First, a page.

The Studio Drummer Chats!

My Secret Drum Practice Weapon.

January 27, 2020 Jonathan Cazenave Season 3 Episode 5
The Studio Drummer Chats!
My Secret Drum Practice Weapon.
Chapters
The Studio Drummer Chats!
My Secret Drum Practice Weapon.
Jan 27, 2020 Season 3 Episode 5
Jonathan Cazenave

Today, I will share one of my top secrets for getting better at playing the drums.
I only share this with my students and if you try it for a month, I promise you will see serious improvement. Here we go...!

I can be reached for virtual sessions, podcast feedback and production requests on Instagram @thestudiodrummer

Join me on Youtube @thestudiodrummer

My Website- http://www.jcazmusic.com


Show Notes Transcript

Today, I will share one of my top secrets for getting better at playing the drums.
I only share this with my students and if you try it for a month, I promise you will see serious improvement. Here we go...!

I can be reached for virtual sessions, podcast feedback and production requests on Instagram @thestudiodrummer

Join me on Youtube @thestudiodrummer

My Website- http://www.jcazmusic.com


speaker 0:   0:00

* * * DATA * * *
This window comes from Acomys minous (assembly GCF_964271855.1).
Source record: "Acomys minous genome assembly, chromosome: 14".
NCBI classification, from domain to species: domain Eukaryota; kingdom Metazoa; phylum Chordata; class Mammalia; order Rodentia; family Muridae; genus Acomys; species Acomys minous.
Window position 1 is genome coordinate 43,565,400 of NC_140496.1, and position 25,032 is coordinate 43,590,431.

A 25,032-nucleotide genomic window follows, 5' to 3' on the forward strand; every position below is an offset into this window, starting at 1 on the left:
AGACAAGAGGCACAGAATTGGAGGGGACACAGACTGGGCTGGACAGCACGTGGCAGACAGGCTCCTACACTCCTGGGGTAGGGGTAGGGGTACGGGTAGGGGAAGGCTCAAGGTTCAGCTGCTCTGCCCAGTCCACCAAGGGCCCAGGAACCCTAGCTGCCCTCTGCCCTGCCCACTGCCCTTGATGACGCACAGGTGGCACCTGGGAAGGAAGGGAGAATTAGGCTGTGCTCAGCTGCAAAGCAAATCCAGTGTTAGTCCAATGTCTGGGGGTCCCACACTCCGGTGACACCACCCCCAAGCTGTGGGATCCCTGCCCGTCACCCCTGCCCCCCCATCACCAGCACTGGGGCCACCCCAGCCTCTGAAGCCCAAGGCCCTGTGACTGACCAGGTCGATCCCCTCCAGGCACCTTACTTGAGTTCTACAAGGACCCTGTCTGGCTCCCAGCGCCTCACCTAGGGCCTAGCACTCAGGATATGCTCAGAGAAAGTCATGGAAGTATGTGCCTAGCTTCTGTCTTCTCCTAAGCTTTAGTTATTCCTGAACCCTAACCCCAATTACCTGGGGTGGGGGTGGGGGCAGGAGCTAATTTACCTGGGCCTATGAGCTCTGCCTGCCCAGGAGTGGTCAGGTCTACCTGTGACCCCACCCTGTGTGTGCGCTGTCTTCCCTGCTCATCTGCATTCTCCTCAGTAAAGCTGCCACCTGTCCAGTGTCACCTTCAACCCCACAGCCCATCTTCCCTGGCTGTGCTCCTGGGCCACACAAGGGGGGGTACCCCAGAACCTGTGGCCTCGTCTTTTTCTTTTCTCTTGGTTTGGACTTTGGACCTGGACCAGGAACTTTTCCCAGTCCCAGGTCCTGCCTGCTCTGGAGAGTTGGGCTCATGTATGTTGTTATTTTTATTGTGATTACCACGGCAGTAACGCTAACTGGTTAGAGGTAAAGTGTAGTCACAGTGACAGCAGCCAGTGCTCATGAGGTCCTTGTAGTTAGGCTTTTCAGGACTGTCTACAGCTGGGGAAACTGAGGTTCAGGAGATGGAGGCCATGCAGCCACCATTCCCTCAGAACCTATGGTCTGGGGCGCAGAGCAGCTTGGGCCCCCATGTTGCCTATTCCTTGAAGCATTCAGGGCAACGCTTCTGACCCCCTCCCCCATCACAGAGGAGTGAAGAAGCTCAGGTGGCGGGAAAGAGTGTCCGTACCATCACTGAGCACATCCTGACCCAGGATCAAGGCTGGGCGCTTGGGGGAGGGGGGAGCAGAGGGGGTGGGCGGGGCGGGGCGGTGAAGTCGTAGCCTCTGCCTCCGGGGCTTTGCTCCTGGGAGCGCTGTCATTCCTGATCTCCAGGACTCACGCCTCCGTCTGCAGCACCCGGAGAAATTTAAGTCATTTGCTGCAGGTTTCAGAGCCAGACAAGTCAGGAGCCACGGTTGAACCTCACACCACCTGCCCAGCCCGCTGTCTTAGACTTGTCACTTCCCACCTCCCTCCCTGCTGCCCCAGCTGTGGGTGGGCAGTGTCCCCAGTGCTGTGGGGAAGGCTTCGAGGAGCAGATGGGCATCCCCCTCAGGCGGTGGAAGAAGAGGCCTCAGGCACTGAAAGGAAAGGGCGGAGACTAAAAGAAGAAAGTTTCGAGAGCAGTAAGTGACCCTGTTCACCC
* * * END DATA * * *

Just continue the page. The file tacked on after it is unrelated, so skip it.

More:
Transcription of this episode:Welcome to the Studio Drummer Chats. This is a creativity podcast. We talk about music production, drumming how to be more creative, all kinds of fun stuff. This episode is for the drummers out there. If you're a drummer, this one is for you. If your ah vocalist or a bass player or a guitar player, I know most of you are secretly drummers, so I think you'll like this one, too. My secret weapon for practicing drums Man. If ever there was a podcast title, that's one of them. Before I start before I hit the topic, let me just ask you to please subscribe to this podcast and share it with at least one other drummer. I would greatly appreciate that. And if you would like to see what else I'm up to, feel free to reach out to me on Instagram at the Studio drummer or on YouTube at the studio drummer. While there are no shortcuts to mastering your instrument, to playing the way you wanna play it, expressing yourself the way you want to. It's a lifelong process. There are things that we can do to maximize the time that we do spend playing and practicing and trying to get better. And as you guys know, if you'd listen to some my other podcasts. I'm a big proponent of also trying to have fun while you're doing it. Some people really enjoy the grind of practicing hard, and some people prefer to treat it as an enjoyable hobby on Lee. Both those things are great. This time I'm going to give you today will apply no matter which category you fall into. We're gonna talk today about an idea called beat synchronization or transient matching before we get too deep into what that is and how we can work on that to make are playing better. Let me just mentioned a couple of things here that might help shed some light on why this is important depending on how long you been playing, maybe how old you are, what kind of music you grew up listening to what kind of music you play today on a regular basis. Your frame of reference for timekeeping might be fairly different from that of a young drummer, and the reason for this is because young drummers today say someone who's maybe been listening to music regularly for the past, say, 10 years, maybe group. You know, maybe somebody who's say, 20 years old, 25 years old. Every single piece of music they've grown up listening to is metronomically perfect. Now, of course, making a sweeping generalization here because they might listen to classic rock. They might be into big band jazz from the forties, who knows? But let's just take the most realistic and must take 90% of the people out there that falling with at that age bracket and say that the majority of music they've heard on YouTube in the video games, uh, most of my students. By the way, most of my young students stay here music in two ways, either. A from whatever their parents listen to, which often is, you know, could be anything from classic rock all the way through the nineties. To thousands who knows two video games in YouTube, it's usually you, too. Every day I hear about artists and I hear covers, and I hear real talented musicians playing stuff that I never ever would have heard. Probably if I weren't teaching a 12 year old student or an eight year old student or a 17 year old student. I have kids in that age range, and I stay in touch with what they're listening to also, and so that's a good education. But when you take a look at anything that's been produced in the past 20 years and realized that 95% of it is metronomic, Lee Perfect is on a grid. It's interesting to think about that as a frame of reference coming up as a young musician reverses. If you came up listening to music from the sixties or the seventies for the eighties or than nineties, even as I was thinking about that very thing for this podcast, I started thinking back on music from the nineties, some of the music in the nineties, even in heavy rock. Actually, a lot of the music in the nineties that was heavy rock, and certainly all of the radio dance stuff was really like pro Tools was really starting to become super popular, and everybody was kind of using it. So during that time period, you've got a lot of music that is on the grid, but also it wasn't really cool to sound like it was on the grid, so it's used a little more sparingly during that time period, even into the early two thousands, the majority of the music and certainly into 2000 ten's. And here we are in 2020. Think about growing up everything you dear, the majority of what you listen to being metronomic Lee Perfect, as opposed to. If you grew up listening to music and drummers where the tempo of the song would speed up and slow down and the music would ab and flow, the band would move together. In that way, I can't help but think of John Bonham or Keith Moon. You know, iconic drummers that we're all influenced by today, whether whether we know it or not, whether we even know the name or not. Trust me, your influence by both those drummers and, you know, bottoms a great example. Zeppelin moved beautifully together as a unit. They would speed up, and you know, when things got more exciting, they would slow down as, say, took things down dynamically, suddenly, sometimes dramatically other times. And it's one of the things that made their music so magical. But when you contrast that to the music of today, where everything is put to a grid. It's a different kind of thing. So if you grew up with listening to that music and playing along with that music and those were influences, certainly we are. Brains are programmed a certain way. Where were sort of unconsciously programmed to think that music should move a certain way versus a younger drummer that might be unconsciously programmed to think that music shouldn't move it all. They just sort of accept that music has one tempo. I would say another example of this in popular culture's the fact that orchestral music is not as popular as it once waas, even in the context of a film score, but where music does speed up and slow down based on the visual cue. But even today's film scores are more and more Elektronik and and certainly those are very carefully on very specific grids as well. So today I'm gonna talk about a fun and easy way that we can work on our time, feel work on our metronomic perfection, if you will in air quotes. And what I want to talk about today with this concept of beats, synchronization or transient matching is the idea of spending some time playing with drum machines and by drum machines. I just mean it could be a literal hardware drum machine, but I really mean some sort of app Where your programming a drumbeat. I'm gonna tell you a little bit about how I do it. Minute play, you a couple of audio examples of some things that listen out for. And I'm gonna give you some different ways that you can incorporate this into your practice. And I promise you, if you do this for 10 minutes a day for a month, whether you're a new player or an experience player, unless you're somebody who is in the studio every single day playing to a click, there's probably a couple of you out there listening to this that already do this. You're you're recording the clicks and you're synchronizing with drum machine parts that people have sent you for their demos on a regular basis weekly daily basis. So you're kind of already doing this and you're already know where I'm headed with this. But for the majority of us out there doing this 10 minutes a day for a month and whether you've been playing for 20 years or 20 minutes. If you can play the beat, I promise you will see a dramatic improvement in your time and what we're trying thio gain by this is control over the space between the notes were trying to get a better sense of how much space there needs to be between a note. There's a physical aspect, of course, of playing it, but you know, humans don't we don't do anything in perfect time. Our heartbeat is not. It's not in perfect time. We don't walk in perfect time. We don't breathe in perfect time. So the idea of us doing anything metronomic Lee Perfect typically takes a lot of work. I'd say, with very, very rare exception. It takes practice in time. I'm convinced that we all perceive time a little bit differently, just as we all probably see colors a little bit differently and hear things a little differently and smell things a little bit differently. Having taught for several years and studied this concept a pretty good bet, I think that our sense of time, our natural sense of time is probably slightly variable between from person to person, so some of the things we're gonna talk about the day are sort of ah, more definitive way too. Look at where your time is versus kind of just guessing. So let's throw some audio examples in here. I'm going to start with a simple beat along with the Metrodome, and you're going to hear three different versions. The first version is me playing behind the beat. Now what I mean by that is that island and then the Metrodome lands, though I'm landing in front of the beat. But remember, the beat is ahead of me. Tough. If we look at this, the Metrodome, in terms of time, is ahead of what I'm playing. So I'm pulling back, and that's why they call it behind the beat. I'm in a sense, placing my notes right behind each metronomic tick. Check it out. The next example is me playing in front of the click, and what I mean by that is the snare in the bass drum will land after or in front of the click, pushing it forward. But but and the next example I'll be playing right on top of the click. Here we go. But But so just for reference, none of these files have been moved digitally other than for the editing of this podcast. But none of the beets have been moved in any way, shape or form. The Metrodome that you hear coming into the doll is from an external source. So I'm not even on a grid at all. I'm not using the Metrodome in this session. Um, I'm gonna have all beat detection and everything turned off. So let's talk a little bit about what we heard. The 1st 1 playing behind the beat. So this is something that people talk about a lot in drum circles. And the idea and what they typically mean, I believe, is a groove that has a relaxed feel to the point that it's just barely microscopically pulling back. But has this sort of feel like you're just sort of, well, you can go all the way to feeling like you're walking through mud, but that would be really laid back. But you know the idea of just being like mostly on the beat. But maybe just a little teeny bit behind the beat. Imagine a lazy, slow stroll in the park. The example I played you is a little bit more exaggerated than that, because I want to make sure you can really hear the flam ing that happens with a click or a drum machine, which is coming up next when you are listening for this. If you've never done this before, I want to make sure that it's clear what you're listening for So you can rewind and hear that playing behind or ahead on top of the beat can all be useful in certain contexts. You know, if you think about like the blues, you know, typically, we think of that is pretty, especially slow blues kind of laid back. We think of the drummer pulling back behind to be any. Any time you hear something really slow and groovy and you're kind of nodding your head and tapping your foot, you might be hearing the drummer play in a very relaxed, groovy behind the beat fashion. Playing on top of the beat certainly is something that we hopefully try to do all the time. You know, just having good time, making things feel good, with the way that we're phrasing things and accenting and just playing really solid time. Playing ahead of the beat can be useful when you're trying to push something forward, a lot of people will talk about this in the jazz world. The idea one of the basic concepts with jazz is that the music is always pushing forward, always getting, you know in a forward direction. If you think about it on a timeline, this idea that we're kind of getting to the next thing. And there's a lot of music that is influenced by jazz, fusion and various other styles. When you're playing really fast music, speed, metal, things like this. The idea of this this urgency that the music is moving forward is a useful idea. So that concept is broad enough and deep enough that it's the topic of probably a whole different podcast we're going to focus on today. It's just improving our time, being aware of the space between the notes and mostly playing on the beat, so that if we decide that some other point down the road, we wanna control that a little bit and try to play behind her head of the beat, we can do that. But first and foremost, all those concepts aside, those air visual great concepts, first and foremost we need to have good time and we need to be able to play on the beat. That's kind of top priority. So that's what that's what the focus of this pod gases. So let's check out another audio example. This next one's going to get to the meat and potatoes of what we're talking about here. So I've taken an app that I use a lot and I'm gonna give you some tips. In some ways, you can set this up to do it yourself from simple too complicated. But what I'm using is an app that I use a lot called D. M one. And as far as I know it is IOS exclusive or OSX exclusive So you can put it on any of your iPad iPhone, and they also have a version that goes on your computer so it could go on your laptop or desktop. If you're using a Mac, I'm gonna talk about some other options for other platforms in just a couple minutes. But what we're going to hear is the same concept that I just played for you, but this time play with a drum beat. What you're going to hear first is me playing behind the beat. I think of it in terms of the drum machine Bass and snare landing first and then me landing after it. This is an exaggerated version. I want you to clearly be able to hear the flaming Check it out. The next one is me playing ahead of the beat. I'm going to land in front of or head of the drum machine. Here we go. And lastly, meet playing on top of the beat right in sync with it. This is what you want to strive for when you're doing this, right? So a few things. This degree of accuracy is difficult. It takes some time. It takes some work. We don't have to be perfect. You know, I've put an absolute microscope on this idea of transient matching so that we're actually hearing how accurately I'm hitting the transient is the very first attack of the note of my bass drum and the very first attack of the note of the drum machine. So we're comparing me and imperfect being  to a computer which is also not perfect but closer to being perfect. By the way, if you ever If you ever watch a metro gnome variable, it's quite fascinating. Even metronomes aren't 100% perfect, but they are far more accurate than we are because their computers okay, so my point is, it's nice toe have a diamond standard to strive for so that we know what it is we're after. In the studio, there's often been this concept that's known amongst drummers. That we refer to is burying the click, and the idea is that you're playing with 1/4 note click, and you're playing so accurately that the clique kind of disappears in your headphones because it's being drowned out by your bass drum and your snare drum in perfect synchronization. If you play with clicks a lot, you'll experience this, and that is absolutely something to work towards. But we don't have to be perfect to sound good, but what we do want to do is we want to get an idea of where we are. We want to, uh, try to improve our time, and we want to get a sense of the space between the notes, and it's a difficult thing to articulate. But the more you do this, do you get a sense of how much time and space there is between each note at a given tempo, and that's kind of where the magic is. And it can only be done by either playing a lot in becoming aware of that concept. And certainly I won't say you have to play with Metro gnomes or drum machines to become aware of this space between the notes. I don't think that's true, but it is absolutely a tool you can use to accurately check yourself to see what your sense of space between the notes is and how accurate it is. Okay, so drum machines the reason that I like playing with drum machines in particular, or the steam one app is a drum machine simulator, a digital version of it. Reason I like this is because first key concept in in, uh, analyzing your playing in this manner is you need to clearly be able to hear the attack or the transient of whatever you're playing, too, and you need to clearly be able to hear the attack of what you're playing your bass drum of your snare. So is a starting point. Let's talk about drum Machine Apps. One I like is DM1 It's a few bucks, and it's really easy to use. You can tap in the beat, and it will auto quantize it for you. It also has an old school grid sequencer selector, where you can select whatever notes you want to play on whatever instruments on 1/16 note grid. Super easy to use. So if you've ever used a hold school sort of sequence or drum machine, you know what I'm talking about. But it's pretty easy, pretty intuitive, and I like it a lot. I looked around some I'm mostly Ah, IOS Mac guy. So I looked around some to see what was available for Android, and I found a few that seem to have pretty good reviews. One is just called Drum Machine, and it looks in terms of the basics of the interface. It looks kind of like DM1 The skin is different, but it's the same feature set. Basically, there's another one called electric drum that's in that same ballpark, and there's one called Little Drum Machine on. Also, there's one. There's an NPC machine, so MPC is was one of the first really popular drum machines that were used on a lot of hip hop tracks and poppet tracks, and they're still heavily in use today. We may talk about that a little bit more, but I have an MPC simulator on my iPad's as well. And they're they're pretty easy and fun to use if you want to go a little bit deeper and use a doll. If you have an eye pattern or on IOS device, you can just use garage Man. You can program in beats in garage band as well, and the advantage to that is you can. Basically that could be your one stop shop. You could conceivably just use your phone to program in a beat, then record yourself using the the built in microphone playing along with it. And if you're careful about how you record yourself, if you don't play too loud, you can listen back and see exactly how synchronized you are now by careful. What I mean is, you can overload your I'll s or your android the microphone, and they're pretty easily so you may have to play a little quieter. You can try putting a towel rag over the top of the phone just to cut down on some of the volume. And you can also try putting it further away from your drum set, not point to Mike right at your drum set. This could be pretty effective. I've done it with my laptop, and it's It's doable the advantage to using a doll, and I'll tell you a couple more that that will work for different devices. But the natives to using a digital audio workstation to play along with the built in drums. Sounds that hasn't there, is that you can easily record yourself and listen back and look back at what you've just done, whereas with a drum machine app, you're going to need to rally all those signals into a doll. And I'll tell you about how do that in just a minute. So I've given you some some drum machine APs for IOS drum. She naps for android. GarageBand is great also for your Mac. If you're using that, and a popular doll for PCs is Reaper, check that one out. Be aware that some dogs, such a studio one live also very popular. Dawes may have a built in quant ization feature turned on do you want to make sure that any quantity ization is turned off for this exercise because you don't want it automatically correcting your drums and you're going to look at and think, Oh wow, I'm perfect. I must be the golden child. So that's important to make sure that what you're seeing back and what you're hearing back is exactly what you played. I'll also tell you about another way to route signals, which is closer to the way I do it on a little bit larger scale. You could buy like a little miniature mixer like a mackey for Channel Mixer for well under $100. And they make this, by the way you can get him have a Yamaha that is a also a digital audio interface. So it plugs in via USB and has an analog mixer built into it. I think it was also around that same price point, so there's there's a couple of different options, but the one who's going to talk about with the analog mixer is that do you have a little mini mixer and think of it is like your monitor mixer and you can plug your iPad into it, you can plug a microphone into it like you could buy A s and 58 for 50 or 60 bucks, and that can be your drum monitor. And then you come out of that with just headphones out of your little mini mixer and you've got full control over the volume of your drum machine or your clique or whatever, and you have also some control over the room like that you have set up. I have a set of similar to this with the stereo mike, that's kind of on the floor, pointed towards the bass drum that I use for sort of live monitoring so I don't have to deal with in late and see inside the box. If you don't know what I'm talking about there, don't worry about it, but a simple analog mixer and a mike or two in the room and your iPad plugged into there, and you've got a system where you can clearly hear everything as you're playing, and that's kind of what you're going for right now. And if you decide to record yourself, you can simply go out of the mini mixer into your doll or you could go out of the many mixer if you have an interface into your phone or your iPad. And in the case of the Yamaha Mixer I was referring to a few minutes ago, that is also an interface opposing via USB tear laptop, and that will serve as your interface. That's all in one, So that's a great option. Also, you can do everything I'm talking about, but this little $100 Yamaha mixer okay, next, let's talk about what to play. Start really simple. You may have noticed that the beat that I was playing along with was on Lee snaring base the bass drum on one and three. The snare on two and four and it shows that sound. By the way. That's a role in 606 sound because of the fact that it's very transient and it contrasts with the bass drum in the snare began. We're not trying to get this a sound Great if if if If I were using this on a track and I was trying to blend in, I would choose different sounds, but in this case were actually trying to have contrasting sounds. So my bass drum was big and Bumi, but the drum machine bass drum was more cliquey. I would recommend not programming a high hat part, even though you will probably want to play one. To start with, start with just basin snare, start with a simple pattern and start with a tempo that is medium. I would recommend around 100 beats a minute. Faster is easier. Slower is harder, I say 100 cause it's kind of middle of the road you want to be able to hear if you when you start getting getting up into 120 130 BPM, it gets a little harder to hear Thief lambing. So we don't want to play so slow that we're gonna throw our sticks across the room. If you if you try to start this at 75 beats a minute, it's gonna be a challenge. But at 100 beats a minute, 90 beats a minute somewhere in there. Unless you've done this a lot, then that is a good tempo and you could still hear what's going on. There's enough space between the notes and then as you get comfortable with it, then start speeding up or slowing it down, trying different tempos. However you decide to remember, you can just start with the app, and you don't even have to record yourself to start with. You can just start with one of these drum machine APS and your phone and Samir buds. That's all you really need to get started because you can configure your earbuds in such a way you could do one year in and when you're out. Or you can put both earbuds in, but not so tight that you can still hear your drums really clearly. And just look for a mix that you can hear the flam ing of the two. Now if you have an electronic set, it's even easier because you just plug your phone into the oxen and you play. And with that, you can very clearly hear those transience of how well you're matching. Start this process, knowing that it's gonna be a little bit challenging at first and there's a process. That's something you're trying to get on the first day, and I'll also tell you that super accuracy with clicks for drum machines. In my experience, it's somewhat of a perishable skill. If you don't do it for a while it tends to fade a little bit. So once you once you get better at it and what you've done this a lot. Your time improves to some degree permanently. But when you start talking about trying to, like, really bury drum machine parts, it's something that you really have to be doing every day to get to the point where you can just accurately sit down and do that. But remember, As I said before, we're not trying to create machines out of ourselves, necessarily. We're just trying to get a realistic sense of where time is improve it the best we can, and then that's going to give us more control. We're also going to start to have a better sense of if it were playing with other musicians and things start to speed up a little bit, we're gonna be have a better awareness of that. Things start to slow down a little bit. We're gonna have a better awareness of that. So our overall tempo is going to be steadier. And I did a whole podcast, um, in season one about what is the role of a drummer in our current day and age. But remember that initially and fundamentally, our role as a drummer is that of the timekeeper. I would love to hear some feedback from you if you try this. And if you have any questions, feel free to reach out to me on Instagram at the studio drummer. You can d m me and I will respond to you as quickly as I can. If you want to check out some of the things I'm doing elsewhere, you can hop on over to YouTube at the studio drummer, and, uh, I hope you try this out. And I hope that it helps you in some way. If you like the podcast, please share it with another drummer and hit the subscribe button. And I hope to talk to you soon.